Dear Friends and Neighbors,
Week two of the legislative session was full of public hearings and work sessions in committee. I want to highlight four bills that had public hearings this week. Three of them would improve partnerships between schools and communities.House Bill 2216 would simply amend the law concerning Washington State History and Government courses to say: “Each school district is encouraged to include information on local history in its curriculum, which may include visits to local landmarks and museums, readings on local history, and interaction with local historical societies.” It’s important that our state law explicitly encourage such partnerships. My own passion for local history was first stirred when I was a student in the Puyallup School District visiting the Karshner Museum. Students need to know the stories of the places, symbols, icons, and festivals that can make life in a local community interesting and inspiring.
House Bill 2217 would promote the use of family and community engagement coordinators to organize partnerships between schools and community-based organizations. We need to open school house doors to after school activities, non-profits, and a range of civic organizations outside of the regular school day or year. Education is a community-wide endeavor, and we need to be more welcoming of community partners in our schools.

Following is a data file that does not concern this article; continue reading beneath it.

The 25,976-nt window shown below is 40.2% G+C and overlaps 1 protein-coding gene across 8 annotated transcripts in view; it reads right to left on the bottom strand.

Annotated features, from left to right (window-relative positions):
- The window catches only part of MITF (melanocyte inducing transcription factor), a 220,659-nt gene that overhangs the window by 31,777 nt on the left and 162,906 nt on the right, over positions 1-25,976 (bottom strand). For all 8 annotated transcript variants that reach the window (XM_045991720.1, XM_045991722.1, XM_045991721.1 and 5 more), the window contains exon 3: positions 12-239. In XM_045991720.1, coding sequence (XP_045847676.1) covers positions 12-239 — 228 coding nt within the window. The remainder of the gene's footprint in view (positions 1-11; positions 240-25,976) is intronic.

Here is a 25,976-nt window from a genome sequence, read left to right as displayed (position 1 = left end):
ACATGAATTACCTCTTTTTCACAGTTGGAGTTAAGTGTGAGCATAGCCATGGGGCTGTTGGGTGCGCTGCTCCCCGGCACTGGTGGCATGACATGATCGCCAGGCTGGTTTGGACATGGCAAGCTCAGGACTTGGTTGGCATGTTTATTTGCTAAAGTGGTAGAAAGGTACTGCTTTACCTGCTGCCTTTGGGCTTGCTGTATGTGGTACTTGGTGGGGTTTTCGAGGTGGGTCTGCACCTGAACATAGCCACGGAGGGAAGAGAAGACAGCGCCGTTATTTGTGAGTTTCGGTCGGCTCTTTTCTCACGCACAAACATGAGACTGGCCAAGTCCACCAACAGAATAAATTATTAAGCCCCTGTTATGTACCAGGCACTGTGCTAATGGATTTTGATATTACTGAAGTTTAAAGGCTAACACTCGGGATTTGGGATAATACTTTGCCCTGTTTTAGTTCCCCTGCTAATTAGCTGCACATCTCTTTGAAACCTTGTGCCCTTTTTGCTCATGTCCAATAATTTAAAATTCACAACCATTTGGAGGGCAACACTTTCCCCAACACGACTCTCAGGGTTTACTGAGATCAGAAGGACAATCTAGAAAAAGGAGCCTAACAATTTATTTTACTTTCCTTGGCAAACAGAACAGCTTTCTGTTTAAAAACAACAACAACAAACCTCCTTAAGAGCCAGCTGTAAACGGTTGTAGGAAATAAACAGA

A third piece of legislation is focused on helping children of low-income families succeed in school. I was inspired to introduce House Bill 2462 after visiting McCarver Elementary School in Tacoma last year. McCarver has one of the lowest-income student populations in the state. Through an innovative partnership between the Tacoma School District and the Tacoma Housing Authority, low-income parents are getting involved in the their kids’ education and the school is being transformed. The simple lesson is that parents matter, and housing authorities can help to engage parents. Under my bill, a new preference is added for state housing dollars that benefit projects featuring collaborative partnerships between local school districts and public housing authorities. Sen. Bruce Dammeier is sponsoring companion legislation in the Senate.
Finally, I continue my work to improve transparency and accountability in our higher education system. House Bill 2336 would require higher education institutions to post departmental budgets on their websites. This bill came to me from college students who found it very difficult to find basic information about their institutions’ budgets. It is important that budget information be easily accessible to tuition payers and taxpayers.
All four bills received a public hearing in the last week. The policy committees are expected to take a vote on the bills in the next week or so and move them forward.
Committee work kept us busy for most of the week, but there were also a number of organizations, associations and constituents in town. One highlight was the opportunity to spend time with this year’s Miss Pierce County contestants. I got to lead their tour of the state capitol on Wednesday evening—see photo above.
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